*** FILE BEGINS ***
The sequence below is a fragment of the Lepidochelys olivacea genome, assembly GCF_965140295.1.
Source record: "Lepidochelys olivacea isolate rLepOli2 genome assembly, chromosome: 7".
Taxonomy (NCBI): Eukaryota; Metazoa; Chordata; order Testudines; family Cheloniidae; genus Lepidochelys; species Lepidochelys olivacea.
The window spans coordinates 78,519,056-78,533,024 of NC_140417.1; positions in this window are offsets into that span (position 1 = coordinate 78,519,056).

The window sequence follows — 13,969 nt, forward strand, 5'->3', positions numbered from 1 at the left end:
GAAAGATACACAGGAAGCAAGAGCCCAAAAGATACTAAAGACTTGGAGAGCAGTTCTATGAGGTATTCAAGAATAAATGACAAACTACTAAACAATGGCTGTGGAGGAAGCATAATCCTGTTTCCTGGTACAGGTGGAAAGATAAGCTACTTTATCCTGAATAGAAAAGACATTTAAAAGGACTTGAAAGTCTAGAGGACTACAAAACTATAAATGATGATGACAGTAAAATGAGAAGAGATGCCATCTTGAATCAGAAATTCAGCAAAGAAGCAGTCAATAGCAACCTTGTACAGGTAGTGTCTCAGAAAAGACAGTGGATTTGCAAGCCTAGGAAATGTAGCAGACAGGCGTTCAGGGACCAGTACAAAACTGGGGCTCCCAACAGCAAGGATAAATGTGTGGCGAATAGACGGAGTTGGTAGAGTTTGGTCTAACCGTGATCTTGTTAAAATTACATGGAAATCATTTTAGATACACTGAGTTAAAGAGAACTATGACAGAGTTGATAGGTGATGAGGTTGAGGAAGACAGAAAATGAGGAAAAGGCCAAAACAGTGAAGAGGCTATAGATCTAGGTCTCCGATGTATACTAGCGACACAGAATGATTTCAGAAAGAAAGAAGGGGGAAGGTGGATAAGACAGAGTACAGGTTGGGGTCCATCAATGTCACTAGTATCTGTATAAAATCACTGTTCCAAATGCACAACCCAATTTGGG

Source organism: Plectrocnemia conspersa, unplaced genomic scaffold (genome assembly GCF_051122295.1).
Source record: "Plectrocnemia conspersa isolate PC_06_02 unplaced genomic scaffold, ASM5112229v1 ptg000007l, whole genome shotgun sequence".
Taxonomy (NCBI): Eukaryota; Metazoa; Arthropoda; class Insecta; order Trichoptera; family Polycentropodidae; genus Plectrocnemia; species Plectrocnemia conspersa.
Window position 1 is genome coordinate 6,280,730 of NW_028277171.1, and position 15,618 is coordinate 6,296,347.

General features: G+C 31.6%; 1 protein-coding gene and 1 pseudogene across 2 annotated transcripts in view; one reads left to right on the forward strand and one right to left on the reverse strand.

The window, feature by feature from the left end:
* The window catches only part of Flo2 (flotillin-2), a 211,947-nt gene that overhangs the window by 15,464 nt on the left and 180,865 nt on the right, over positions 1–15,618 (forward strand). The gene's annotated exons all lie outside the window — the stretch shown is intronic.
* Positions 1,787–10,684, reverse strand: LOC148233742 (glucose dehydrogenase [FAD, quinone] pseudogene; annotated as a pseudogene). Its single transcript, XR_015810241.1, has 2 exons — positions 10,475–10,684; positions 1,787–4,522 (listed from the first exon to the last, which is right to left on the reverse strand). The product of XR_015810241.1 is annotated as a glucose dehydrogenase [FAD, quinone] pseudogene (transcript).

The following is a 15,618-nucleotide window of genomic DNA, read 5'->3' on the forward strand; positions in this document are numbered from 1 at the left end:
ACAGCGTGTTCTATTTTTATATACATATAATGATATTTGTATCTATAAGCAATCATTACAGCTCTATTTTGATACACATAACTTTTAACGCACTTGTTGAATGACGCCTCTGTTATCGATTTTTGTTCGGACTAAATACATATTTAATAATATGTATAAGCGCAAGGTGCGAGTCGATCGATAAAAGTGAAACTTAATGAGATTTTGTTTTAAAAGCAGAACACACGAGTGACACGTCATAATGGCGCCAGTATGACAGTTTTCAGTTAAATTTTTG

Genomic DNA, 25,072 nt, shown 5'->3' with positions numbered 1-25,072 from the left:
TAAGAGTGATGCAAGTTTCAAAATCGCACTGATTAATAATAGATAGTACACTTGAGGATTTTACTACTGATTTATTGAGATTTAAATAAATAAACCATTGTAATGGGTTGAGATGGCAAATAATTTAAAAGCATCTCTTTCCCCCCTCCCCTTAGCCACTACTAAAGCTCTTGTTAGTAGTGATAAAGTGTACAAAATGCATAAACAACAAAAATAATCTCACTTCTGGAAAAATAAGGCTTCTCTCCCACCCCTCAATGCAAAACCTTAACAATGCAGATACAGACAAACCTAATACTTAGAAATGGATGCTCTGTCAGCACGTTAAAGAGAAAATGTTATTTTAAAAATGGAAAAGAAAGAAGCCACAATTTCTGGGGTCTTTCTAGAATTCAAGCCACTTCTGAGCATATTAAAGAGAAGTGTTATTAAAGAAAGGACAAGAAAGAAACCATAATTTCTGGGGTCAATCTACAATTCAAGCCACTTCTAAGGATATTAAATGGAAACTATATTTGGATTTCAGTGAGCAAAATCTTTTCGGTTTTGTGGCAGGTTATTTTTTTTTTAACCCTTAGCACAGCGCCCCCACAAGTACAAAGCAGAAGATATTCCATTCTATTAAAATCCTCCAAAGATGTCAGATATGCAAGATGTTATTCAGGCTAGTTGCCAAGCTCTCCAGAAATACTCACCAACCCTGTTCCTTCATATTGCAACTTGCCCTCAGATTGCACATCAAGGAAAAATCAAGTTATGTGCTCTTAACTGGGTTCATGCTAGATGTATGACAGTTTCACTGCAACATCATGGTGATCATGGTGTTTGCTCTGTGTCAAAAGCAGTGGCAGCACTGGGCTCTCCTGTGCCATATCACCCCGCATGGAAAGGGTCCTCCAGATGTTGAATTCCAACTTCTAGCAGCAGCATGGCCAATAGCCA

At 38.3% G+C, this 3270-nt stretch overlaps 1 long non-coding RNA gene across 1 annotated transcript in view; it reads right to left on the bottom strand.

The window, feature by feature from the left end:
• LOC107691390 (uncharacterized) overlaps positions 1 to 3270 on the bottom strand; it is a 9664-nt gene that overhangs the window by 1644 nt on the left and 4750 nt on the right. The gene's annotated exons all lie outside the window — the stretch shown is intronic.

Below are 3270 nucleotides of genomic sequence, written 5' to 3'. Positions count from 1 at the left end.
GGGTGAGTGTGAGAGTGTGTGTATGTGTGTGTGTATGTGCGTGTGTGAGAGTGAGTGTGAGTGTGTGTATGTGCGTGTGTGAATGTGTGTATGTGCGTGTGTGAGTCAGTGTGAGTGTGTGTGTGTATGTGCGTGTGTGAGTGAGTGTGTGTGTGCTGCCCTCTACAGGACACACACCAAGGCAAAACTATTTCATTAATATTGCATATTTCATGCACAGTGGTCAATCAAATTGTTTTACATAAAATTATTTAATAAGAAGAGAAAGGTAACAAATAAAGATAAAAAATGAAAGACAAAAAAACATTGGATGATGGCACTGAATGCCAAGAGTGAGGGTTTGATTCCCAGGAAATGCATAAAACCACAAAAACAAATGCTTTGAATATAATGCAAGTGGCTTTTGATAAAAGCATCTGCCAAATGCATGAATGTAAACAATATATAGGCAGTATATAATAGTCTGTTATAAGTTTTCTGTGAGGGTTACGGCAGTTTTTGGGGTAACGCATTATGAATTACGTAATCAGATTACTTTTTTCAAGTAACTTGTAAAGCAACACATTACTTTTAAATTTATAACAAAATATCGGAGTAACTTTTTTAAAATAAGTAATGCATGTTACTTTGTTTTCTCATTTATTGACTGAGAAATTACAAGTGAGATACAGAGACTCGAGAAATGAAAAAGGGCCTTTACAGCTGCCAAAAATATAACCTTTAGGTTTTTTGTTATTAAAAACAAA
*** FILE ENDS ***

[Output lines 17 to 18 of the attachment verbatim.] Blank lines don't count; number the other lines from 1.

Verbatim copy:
Genomic DNA, 25,072 nt, shown 5'->3' with positions numbered 1-25,072 from the left:
TAAGAGTGATGCAAGTTTCAAAATCGCACTGATTAATAATAGATAGTACACTTGAGGATTTTACTACTGATTTATTGAGATTTAAATAAATAAACCATTGTAATGGGTTGAGATGGCAAATAATTTAAAAGCATCTCTTTCCCCCCTCCCCTTAGCCACTACTAAAGCTCTTGTTAGTAGTGATAAAGTGTACAAAATGCATAAACAACAAAAATAATCTCACTTCTGGAAAAATAAGGCTTCTCTCCCACCCCTCAATGCAAAACCTTAACAATGCAGATACAGACAAACCTAATACTTAGAAATGGATGCTCTGTCAGCACGTTAAAGAGAAAATGTTATTTTAAAAATGGAAAAGAAAGAAGCCACAATTTCTGGGGTCTTTCTAGAATTCAAGCCACTTCTGAGCATATTAAAGAGAAGTGTTATTAAAGAAAGGACAAGAAAGAAACCATAATTTCTGGGGTCAATCTACAATTCAAGCCACTTCTAAGGATATTAAATGGAAACTATATTTGGATTTCAGTGAGCAAAATCTTTTCGGTTTTGTGGCAGGTTATTTTTTTTTTAACCCTTAGCACAGCGCCCCCACAAGTACAAAGCAGAAGATATTCCATTCTATTAAAATCCTCCAAAGATGTCAGATATGCAAGATGTTATTCAGGCTAGTTGCCAAGCTCTCCAGAAATACTCACCAACCCTGTTCCTTCATATTGCAACTTGCCCTCAGATTGCACATCAAGGAAAAATCAAGTTATGTGCTCTTAACTGGGTTCATGCTAGATGTATGACAGTTTCACTGCAACATCATGGTGATCATGGTGTTTGCTCTGTGTCAAAAGCAGTGGCAGCACTGGGCTCTCCTGTGCCATATCACCCCGCATGGAAAGGGTCCTCCAGATGTTGAATTCCAACTTCTAGCAGCAGCATGGCCAATAGCCA